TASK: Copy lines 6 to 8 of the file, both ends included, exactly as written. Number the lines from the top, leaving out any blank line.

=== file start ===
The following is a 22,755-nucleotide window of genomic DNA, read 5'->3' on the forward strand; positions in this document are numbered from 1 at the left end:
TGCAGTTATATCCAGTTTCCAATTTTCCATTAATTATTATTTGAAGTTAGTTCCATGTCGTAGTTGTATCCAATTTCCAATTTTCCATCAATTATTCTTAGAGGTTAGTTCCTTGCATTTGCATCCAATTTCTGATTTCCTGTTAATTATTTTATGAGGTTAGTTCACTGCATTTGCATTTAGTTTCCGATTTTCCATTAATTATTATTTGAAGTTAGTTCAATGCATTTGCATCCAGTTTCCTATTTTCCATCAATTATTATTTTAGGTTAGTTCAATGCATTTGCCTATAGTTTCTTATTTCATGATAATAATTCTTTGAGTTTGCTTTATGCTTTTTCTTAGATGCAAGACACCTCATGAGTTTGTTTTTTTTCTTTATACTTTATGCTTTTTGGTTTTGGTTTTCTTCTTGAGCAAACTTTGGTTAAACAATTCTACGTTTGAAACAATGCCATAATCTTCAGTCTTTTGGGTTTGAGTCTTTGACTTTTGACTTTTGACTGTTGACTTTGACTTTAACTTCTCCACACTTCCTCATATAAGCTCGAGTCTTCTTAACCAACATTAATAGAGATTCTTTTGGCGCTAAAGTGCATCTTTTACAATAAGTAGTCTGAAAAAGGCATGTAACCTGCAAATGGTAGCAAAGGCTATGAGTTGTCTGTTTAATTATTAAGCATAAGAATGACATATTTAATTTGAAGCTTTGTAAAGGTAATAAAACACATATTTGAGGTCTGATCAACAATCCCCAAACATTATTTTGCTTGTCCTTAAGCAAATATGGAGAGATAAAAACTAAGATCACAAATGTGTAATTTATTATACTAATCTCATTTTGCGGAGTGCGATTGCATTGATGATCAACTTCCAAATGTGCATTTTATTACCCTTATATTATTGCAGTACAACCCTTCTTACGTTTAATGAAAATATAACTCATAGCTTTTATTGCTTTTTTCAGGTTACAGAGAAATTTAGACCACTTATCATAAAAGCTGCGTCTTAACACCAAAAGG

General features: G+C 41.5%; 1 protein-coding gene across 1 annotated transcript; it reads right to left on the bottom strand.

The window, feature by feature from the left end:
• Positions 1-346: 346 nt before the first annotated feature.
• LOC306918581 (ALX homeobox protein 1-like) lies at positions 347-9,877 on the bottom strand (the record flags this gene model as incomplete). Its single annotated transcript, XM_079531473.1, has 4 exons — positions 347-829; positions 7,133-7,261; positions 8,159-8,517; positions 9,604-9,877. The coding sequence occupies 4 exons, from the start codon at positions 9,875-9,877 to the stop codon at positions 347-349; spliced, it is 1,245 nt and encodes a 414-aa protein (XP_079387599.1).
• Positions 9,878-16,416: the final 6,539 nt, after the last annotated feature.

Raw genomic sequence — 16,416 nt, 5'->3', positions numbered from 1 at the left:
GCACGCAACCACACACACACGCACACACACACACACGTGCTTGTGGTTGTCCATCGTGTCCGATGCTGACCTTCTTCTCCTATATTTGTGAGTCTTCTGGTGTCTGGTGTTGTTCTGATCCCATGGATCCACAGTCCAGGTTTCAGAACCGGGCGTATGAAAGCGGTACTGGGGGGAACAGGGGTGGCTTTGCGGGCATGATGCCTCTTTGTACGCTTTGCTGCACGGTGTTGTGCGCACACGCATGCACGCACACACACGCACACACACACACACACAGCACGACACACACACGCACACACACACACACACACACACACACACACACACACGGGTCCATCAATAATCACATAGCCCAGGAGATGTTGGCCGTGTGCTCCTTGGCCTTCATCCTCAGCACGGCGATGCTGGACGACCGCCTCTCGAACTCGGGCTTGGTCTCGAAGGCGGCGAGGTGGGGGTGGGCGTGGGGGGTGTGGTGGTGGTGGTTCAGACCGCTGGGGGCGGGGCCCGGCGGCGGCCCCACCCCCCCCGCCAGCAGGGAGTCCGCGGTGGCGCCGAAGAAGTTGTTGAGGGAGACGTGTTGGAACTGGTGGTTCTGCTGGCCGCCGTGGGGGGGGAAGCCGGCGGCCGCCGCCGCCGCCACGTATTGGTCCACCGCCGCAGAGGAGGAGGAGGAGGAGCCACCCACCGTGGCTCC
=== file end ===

• LOC306918581 (ALX homeobox protein 1-like) lies at positions 347-9,877 on the bottom strand (the record flags this gene model as incomplete). Its single annotated transcript, XM_079531473.1, has 4 exons — positions 347-829; positions 7,133-7,261; positions 8,159-8,517; positions 9,604-9,877. The coding sequence occupies 4 exons, from the start codon at positions 9,875-9,877 to the stop codon at positions 347-349; spliced, it is 1,245 nt and encodes a 414-aa protein (XP_079387599.1).
• Positions 9,878-16,416: the final 6,539 nt, after the last annotated feature.

Raw genomic sequence — 16,416 nt, 5'->3', positions numbered from 1 at the left: